The U.S. Sentencing Commission (USSC) is slated to hear expert testimony about the chemical structures, pharmacological effects, trafficking patterns and community impacts of MDMA (“Ecstasy”) and several synthetic psychoactive substances in a public hearing scheduled for Tuesday, Apr. 18.
MAPS founder and executive director Rick Doblin is among the experts scheduled to testify before the USSC. Doblin testified at a similar hearing in 2001. He told the Sentencing Commission that many risks associated with MDMA were inaccurate and heavily exaggerated, and he cautioned against passing stiffer penalties for the drug, which would stymie legitimate scientific research.
Despite Doblin’s testimony in 2001, the USSC opted to increase mandatory minimum sentences for the drug, making MDMA penalties 500 times stiffer than marijuana penalties.
The move led to a 115 percent increase in MDMA-related prison sentences between 2001 and 2011, according to a 2011 report by Belmont Law Review.
Doblin says he is “encouraged” the Sentencing Commission is conducting another review into “the excessive penalties for MDMA,” and he hopes his testimony on Tuesday will be more effective than it was back in 2001.
“Based on a comprehensive review of peer-reviewed scientific research into the risks of MDMA published since the sentencing guidelines were increased in 2001, MAPS’ studies of the therapeutic potential of MDMA, and hundreds of anecdotes of self-healing from non-medical users of MDMA, it is abundantly clear that MDMA sentencing is egregiously disproportionate to its potential harms,” he said.
The Drug Enforcement Administration (DEA) placed MDMA into Schedule I – the most restrictive of all drug schedules – in 1985.
At the time, the DEA announced it was taking emergency action to ban the drug commonly known as “Ecstasy” because abuse of the drug had become a nationwide problem, The New York Times reported.
“All of the evidence [the] D.E.A. has received shows that MDMA abuse has become a nationwide problem and that it poses a serious health threat,” John C. Lawn, the acting DEA administrator said at the time.
The DEA defines Schedule I drugs as substances or chemicals “with no currently accepted medical use and a high potential for abuse.” Heroin, LSD, marijuana, MDMA and psilocybin are a few of the Schedule I drugs.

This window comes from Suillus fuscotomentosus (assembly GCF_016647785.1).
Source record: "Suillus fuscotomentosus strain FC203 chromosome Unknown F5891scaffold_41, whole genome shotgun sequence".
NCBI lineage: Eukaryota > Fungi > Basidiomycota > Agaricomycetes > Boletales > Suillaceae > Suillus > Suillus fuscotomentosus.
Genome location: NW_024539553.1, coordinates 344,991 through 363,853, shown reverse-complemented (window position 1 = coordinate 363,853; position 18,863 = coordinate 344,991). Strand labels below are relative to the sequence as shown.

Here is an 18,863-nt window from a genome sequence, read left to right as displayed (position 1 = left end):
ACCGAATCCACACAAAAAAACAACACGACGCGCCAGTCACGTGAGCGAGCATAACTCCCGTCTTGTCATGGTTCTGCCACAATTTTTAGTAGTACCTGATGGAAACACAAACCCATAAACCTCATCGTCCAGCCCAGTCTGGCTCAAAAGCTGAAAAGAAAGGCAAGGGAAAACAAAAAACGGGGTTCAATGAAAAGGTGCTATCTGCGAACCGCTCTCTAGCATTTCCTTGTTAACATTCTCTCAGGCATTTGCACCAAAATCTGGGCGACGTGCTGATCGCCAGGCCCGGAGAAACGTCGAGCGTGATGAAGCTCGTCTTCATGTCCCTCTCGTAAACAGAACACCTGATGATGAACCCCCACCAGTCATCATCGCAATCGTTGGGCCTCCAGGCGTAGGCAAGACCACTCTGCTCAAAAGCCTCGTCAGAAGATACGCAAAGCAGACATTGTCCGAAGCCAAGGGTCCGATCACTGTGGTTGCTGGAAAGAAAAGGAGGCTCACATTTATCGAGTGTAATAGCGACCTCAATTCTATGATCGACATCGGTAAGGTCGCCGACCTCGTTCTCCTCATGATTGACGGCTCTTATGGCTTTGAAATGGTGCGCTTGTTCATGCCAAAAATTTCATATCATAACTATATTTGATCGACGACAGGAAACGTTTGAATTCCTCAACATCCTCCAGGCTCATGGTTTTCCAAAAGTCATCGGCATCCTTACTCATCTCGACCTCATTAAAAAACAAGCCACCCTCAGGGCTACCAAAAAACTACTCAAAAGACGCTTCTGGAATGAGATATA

The nonprofit Drug Policy Alliance criticized the DEA’s move to classify MDMA as a Schedule I substance in the first place, saying it “blatantly ignored that it [MDMA] has been used successfully in psychotherapy for years.”
“There’s a growing consensus it’s time to drastically reduce the role of criminalization when it comes to MDMA and other psychoactive substances,” Stefanie Jones, director of audience engagement at the Drug Policy Alliance (DPA), said in a release.
DPA submitted public comment to USSC ahead of Tuesday’s hearing, warning the commission against increasing criminal sentences for people who use or sell psychoactive substances like MDMA.
“We need all those who care about public health and criminal justice reform to raise their voices during this review process,” Jones said. “It’s long past time to right the wrongs of MDMA criminalization – and to ensure we don’t repeat the same errors when it comes to other substances.”
The Sentencing Commission laid out its intentions to review MDMA sentencing guidelines in its list of policy priorities for the amendment cycle ending on May 1, 2017.
According to the Federal Register Notice of Final 2017 Priorities, the Sentencing Commission intends to study “offenses involving MDMA/Ecstasy, synthetic cannabinoids, and synthetic cathinones,” and consider “any amendments to the Guidelines Manual that may be appropriate in light of the information obtained from such study.”
DPA points to a couple high-profile federal cases that might be driving the Sentencing Commission’s review, including a 2011 case in which the American Civil Liberties Union successfully argued that federal sentencing guidelines for MDMA were based on outdated science. A federal judge agreed and rejected the federal MDMA sentencing guideline, saying it was based on “selective and incomplete” evidence and was not scientifically justified.
Recent years have seen a resurgence of scientific research into the medical uses of MDMA, particularly into MDMA-assisted psychotherapy.
MAPS is spearheading a $25 million effort to make MDMA an FDA-approved prescription medicine by 2021. The organization is currently funding clinical trials to study MDMA-assisted psychotherapy for the treatment of post-traumatic stress disorder (PTSD).
According to MAPS:
“Preliminary studies have shown that MDMA in conjunction with psychotherapy can help people overcome PTSD, and possibly other disorders as well. MDMA is known for increasing feelings of trust and compassion towards others, which could make an ideal adjunct to psychotherapy for PTSD.”
On Tuesday, April 17, the popular organic soap company Dr. Bronner’s pledged $5 million to help MAPS’ effort to gain FDA approval for MDMA medicine. The announcement came after the FDA approved MAPS’ Phase 3 drug trials of MDMA-assisted psychotherapy for PTSD.
“There is tremendous suffering and pain that the responsible integration of MDMA for treatment-resistant PTSD will alleviate and heal,” David Bronner, Dr. Bronner’s Cosmic Engagement Officer (CEO), said in a release. “To help inspire our allies to close the funding gap, my family has pledged $1 million a year for five years—$5 million total—by far our largest gift to an NGO partner to date.”
On Wednesday, April 19, just one day after the USSC’s scheduled hearing on MDMA sentencing guidelines, the 2017 Psychedelic Science Conference presented by MAPS and the Beckley Foundation kicks off in Oakland, California.
The conference features workshops and presentations exploring new research into the therapeutic benefits and risks of MDMA, LSD, psilocybin, ayahuasca, ketamine, ibogaine, medical marijuana and more.